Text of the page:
stage craft. Presently holding classes in three different locations in Gurgaon—Intellitots in DLF Phase IV, Apple Blossom Preschool in Greenwood City, and Maple Club in Palam Vihar— Jimmy also conducts Workshops for schools. The popular modules are on how to make use of music, art and drama as educational tools, to make learning a fun experience. He also conducts Workshops for teachers and the corporate sector on parenting – sensitising parents about various aspects of raising a child, and inculcating reading habits in children. “Speech is communicating with one another, and Drama is choosing an interesting way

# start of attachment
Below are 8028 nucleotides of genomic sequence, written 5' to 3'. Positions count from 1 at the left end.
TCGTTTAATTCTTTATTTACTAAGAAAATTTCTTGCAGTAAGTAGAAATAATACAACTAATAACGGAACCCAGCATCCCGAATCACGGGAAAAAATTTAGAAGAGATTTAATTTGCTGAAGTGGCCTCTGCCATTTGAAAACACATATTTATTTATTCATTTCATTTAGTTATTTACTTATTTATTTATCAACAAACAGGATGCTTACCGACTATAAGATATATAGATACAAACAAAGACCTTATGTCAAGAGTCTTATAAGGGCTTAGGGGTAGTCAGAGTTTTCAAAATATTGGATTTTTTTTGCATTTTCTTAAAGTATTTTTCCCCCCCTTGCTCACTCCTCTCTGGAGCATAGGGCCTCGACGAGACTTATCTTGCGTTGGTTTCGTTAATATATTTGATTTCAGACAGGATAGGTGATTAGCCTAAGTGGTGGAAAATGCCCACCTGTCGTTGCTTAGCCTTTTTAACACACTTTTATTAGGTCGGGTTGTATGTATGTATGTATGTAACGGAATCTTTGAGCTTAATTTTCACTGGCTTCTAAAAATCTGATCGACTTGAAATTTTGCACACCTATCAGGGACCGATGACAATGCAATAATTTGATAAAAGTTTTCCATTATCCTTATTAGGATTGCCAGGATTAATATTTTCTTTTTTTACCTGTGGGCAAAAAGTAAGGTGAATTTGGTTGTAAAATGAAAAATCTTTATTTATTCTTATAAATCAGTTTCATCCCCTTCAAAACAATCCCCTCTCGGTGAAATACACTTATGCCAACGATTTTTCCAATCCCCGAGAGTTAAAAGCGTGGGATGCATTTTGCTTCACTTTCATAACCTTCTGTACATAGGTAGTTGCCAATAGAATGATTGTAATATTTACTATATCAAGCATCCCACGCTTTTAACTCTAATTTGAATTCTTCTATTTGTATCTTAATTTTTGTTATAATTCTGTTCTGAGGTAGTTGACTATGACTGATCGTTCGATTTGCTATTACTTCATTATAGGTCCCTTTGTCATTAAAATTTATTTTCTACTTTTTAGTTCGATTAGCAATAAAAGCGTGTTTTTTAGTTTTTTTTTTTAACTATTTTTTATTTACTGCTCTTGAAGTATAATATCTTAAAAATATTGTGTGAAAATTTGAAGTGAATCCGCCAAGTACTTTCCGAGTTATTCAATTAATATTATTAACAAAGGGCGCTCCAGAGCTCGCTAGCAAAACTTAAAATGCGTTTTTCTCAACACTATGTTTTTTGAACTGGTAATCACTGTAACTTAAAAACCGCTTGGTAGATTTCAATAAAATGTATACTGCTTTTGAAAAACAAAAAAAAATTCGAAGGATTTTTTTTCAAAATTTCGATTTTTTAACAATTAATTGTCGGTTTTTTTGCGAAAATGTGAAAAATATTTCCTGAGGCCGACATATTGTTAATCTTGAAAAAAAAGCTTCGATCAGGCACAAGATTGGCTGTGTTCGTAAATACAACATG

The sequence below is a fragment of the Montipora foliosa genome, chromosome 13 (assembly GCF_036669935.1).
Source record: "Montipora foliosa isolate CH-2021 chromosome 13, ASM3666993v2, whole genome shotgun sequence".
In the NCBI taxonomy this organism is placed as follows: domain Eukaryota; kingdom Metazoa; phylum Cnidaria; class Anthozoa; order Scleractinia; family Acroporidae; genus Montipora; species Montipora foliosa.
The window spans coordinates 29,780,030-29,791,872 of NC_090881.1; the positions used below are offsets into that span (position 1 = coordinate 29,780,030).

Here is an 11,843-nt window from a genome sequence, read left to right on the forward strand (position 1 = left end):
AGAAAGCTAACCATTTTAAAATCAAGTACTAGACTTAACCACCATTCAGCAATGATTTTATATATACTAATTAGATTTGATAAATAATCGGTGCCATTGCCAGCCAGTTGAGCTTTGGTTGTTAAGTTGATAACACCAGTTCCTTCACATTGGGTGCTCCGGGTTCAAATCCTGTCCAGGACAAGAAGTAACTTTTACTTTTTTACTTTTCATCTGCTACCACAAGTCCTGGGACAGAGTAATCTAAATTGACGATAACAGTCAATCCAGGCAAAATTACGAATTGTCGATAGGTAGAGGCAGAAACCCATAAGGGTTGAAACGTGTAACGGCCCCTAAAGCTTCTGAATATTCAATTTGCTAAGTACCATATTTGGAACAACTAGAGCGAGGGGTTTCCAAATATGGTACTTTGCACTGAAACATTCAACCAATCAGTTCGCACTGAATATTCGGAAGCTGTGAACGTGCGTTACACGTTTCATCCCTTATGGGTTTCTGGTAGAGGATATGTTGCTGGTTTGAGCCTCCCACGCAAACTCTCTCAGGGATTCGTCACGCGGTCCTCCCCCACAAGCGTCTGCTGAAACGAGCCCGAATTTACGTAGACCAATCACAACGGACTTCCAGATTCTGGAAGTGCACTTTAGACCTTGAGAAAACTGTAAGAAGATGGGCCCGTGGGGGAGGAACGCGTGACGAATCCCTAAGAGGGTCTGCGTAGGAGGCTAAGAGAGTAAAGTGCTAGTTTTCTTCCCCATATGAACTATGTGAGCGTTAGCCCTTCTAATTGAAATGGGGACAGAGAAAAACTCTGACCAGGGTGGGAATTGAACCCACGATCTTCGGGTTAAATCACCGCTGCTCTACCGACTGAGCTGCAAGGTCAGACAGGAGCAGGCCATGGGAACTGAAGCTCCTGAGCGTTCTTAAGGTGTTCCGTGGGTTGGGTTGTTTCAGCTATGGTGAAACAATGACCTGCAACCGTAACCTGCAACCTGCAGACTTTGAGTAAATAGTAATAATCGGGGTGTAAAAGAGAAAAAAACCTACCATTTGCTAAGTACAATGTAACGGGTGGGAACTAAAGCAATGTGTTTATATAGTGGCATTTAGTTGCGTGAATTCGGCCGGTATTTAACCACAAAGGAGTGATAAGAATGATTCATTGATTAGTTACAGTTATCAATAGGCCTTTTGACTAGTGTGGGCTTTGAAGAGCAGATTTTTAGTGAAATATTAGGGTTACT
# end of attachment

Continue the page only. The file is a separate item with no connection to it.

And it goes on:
to express it. Fear of speaking in public, or socialising with peers, is not uncommon in children. They are anxious, afraid of being ridiculed, or being the centre of attention.  The truth is that these fears will stay and develop in children – if not challenged. Speech and Drama is a springboard for developing accurate vocal skills through poetry and prose. It instils a love and appreciation of literature and the arts through experience and exposure. It builds or develops    confidence, self-esteem, social skills and conversational abilities. It also teaches empathy. It provides opportunities for children to experience the world from perspectives outside their own,” explains Jimmy. “We further encourage their imagination by playing ‘dress-up’, where the children experiment with, and act, as the characters they are learning about. In this way they learn how to characterise and dramatise. They become willing performers. They willingly step out of the box. We teach through poetry, rhymes, prose and the dramatisation of storytelling, motivating them to participate. This fun and interactive way of learning further helps children overcome their shyness, stretches their imagination and enhances their ability to articulate, express, present and per-